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OPA388: lower drift amplifier options

Part Number: OPA388
Other Parts Discussed in Thread: OPA2277, , OPA2317, INA317, OPA2388, THP210, OPA2387, INA333, OPA2333, OPA227, OPA627, OPA210, OPA2206, OPA192

Hi, my customer is looking for the least noisy and drifty OPAMs . Typical gain at low frequency (0.1 to 1 Hz) is in the range of 100 – 500k gain. The gain is dropping with frequency and crossing unity at about 300 – 1000 Hz. Noise is not important at 1KHz.

The system runs on a 3V rail. Another issue is potential ground loops due to relatively long cables; the same shift in the ground level (say, 1 mV) now is almost 7 times more visible (20V dynamic span vs. 3 V)

They have created 3V version preamplifier which works satisfactory, using OPA2277 or ISL28134 as the first amplifier.

Now, they are using OPA388 but drift is still about 2-3 times more than they can tolerate.

What OPAM can you suggest, lowest drift, lowest input offset voltage?

  • Hi Collin,

    Could you share the schematic with us? I want to know what type of application this is. There are several things that are not clear. Here is summarized op amp requirements. 

    1. Typical gain at low frequency (0.1 to 1 Hz) is in the range of 100 – 500k gain.--> Are you talking about the Aol gain requirements. 

    2. The BW of the closed loop op amp is <1kHz. 

    3. Voltage spectral noise density is not an important factor.

    4. Very high common mode noise presented at op amp input terminals.  

    5. Preamplifier (OPA2277 or ISL28134)  helps to attenuate the input noise...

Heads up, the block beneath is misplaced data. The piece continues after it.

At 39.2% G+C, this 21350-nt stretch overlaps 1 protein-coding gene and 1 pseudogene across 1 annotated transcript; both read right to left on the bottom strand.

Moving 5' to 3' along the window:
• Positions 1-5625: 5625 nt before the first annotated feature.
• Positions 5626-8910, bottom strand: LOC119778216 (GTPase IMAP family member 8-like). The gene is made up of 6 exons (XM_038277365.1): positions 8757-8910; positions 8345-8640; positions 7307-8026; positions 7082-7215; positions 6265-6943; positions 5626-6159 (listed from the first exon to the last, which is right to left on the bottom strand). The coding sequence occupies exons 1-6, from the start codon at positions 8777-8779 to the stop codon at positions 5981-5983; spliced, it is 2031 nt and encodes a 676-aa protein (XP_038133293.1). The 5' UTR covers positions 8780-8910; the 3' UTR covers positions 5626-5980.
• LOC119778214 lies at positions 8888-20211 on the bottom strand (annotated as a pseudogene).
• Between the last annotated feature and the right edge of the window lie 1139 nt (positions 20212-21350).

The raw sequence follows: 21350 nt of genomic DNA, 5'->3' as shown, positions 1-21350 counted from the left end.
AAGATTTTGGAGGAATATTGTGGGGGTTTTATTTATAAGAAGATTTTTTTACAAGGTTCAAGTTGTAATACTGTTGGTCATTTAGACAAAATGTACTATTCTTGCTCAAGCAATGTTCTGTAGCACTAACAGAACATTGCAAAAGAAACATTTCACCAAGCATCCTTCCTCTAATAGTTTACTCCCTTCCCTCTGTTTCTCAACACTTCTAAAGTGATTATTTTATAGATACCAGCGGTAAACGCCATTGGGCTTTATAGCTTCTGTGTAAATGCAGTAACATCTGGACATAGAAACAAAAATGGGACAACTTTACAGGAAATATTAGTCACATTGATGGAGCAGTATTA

6. OPA388 op amp after preamplifier is still seen 2X-3X in drift (thermal drift?) in the application. 

    OPA2388 is an exceptional high performance op amp. If it does not meet the requirements, OPA2317, OPA2333, OPA2387 are likely not going to do better either. Have you considered differential input op amp (THP210) and/or instrumentation amplifier for the application (e.g., INA333, INA317 etc.)?

    I'd like to understand the application better before I make a recommendation. 

    BTW, have you tried shielded the input cable at the analog front end of the op amp?. It may help to reduce noise coupling into op amp input terminal, to guard against EMI/RFI interferences, and improve radiated and conducted susceptibility from the operating environment. 




  • Hi Collin,

    I think your customer suffers from the Seebeck effect.

    What is the source of the circuit and what is the source impedance?

    Why is there a ground loop at the input? And why are long cables involved?


  • Hello,

    I am the "customer" :-)

    This amplifier preconditions signal from a sensor to be used for feedback control. Its desired transfer function is shown below.

    Sensor essentially is a coil, has DC resistance of 4k; it creates voltage if shaken

    RE: ground loops - sorry for confusion; it is not related to drift itself; but combined drift plus ground loop offset could saturate output.
    I only pointed out that previous generation amplifier used +/-10V signal range, and the new one has to use 0 to +3 V range;

    Both get converted to digital value by 16 bit ADCs; it means that IF there is a ground loop error (due to the same current in ground wire), this same extra, say, 1 mV could create almost seven times (=20/3) larger error to digitized output.

    RE: Seebeck effect - the temperature around amplifier and sensor is rather stable, and we minimize air flow("closed box") which affects drift. Older amplifier at the same setup has 3x-5x less drift.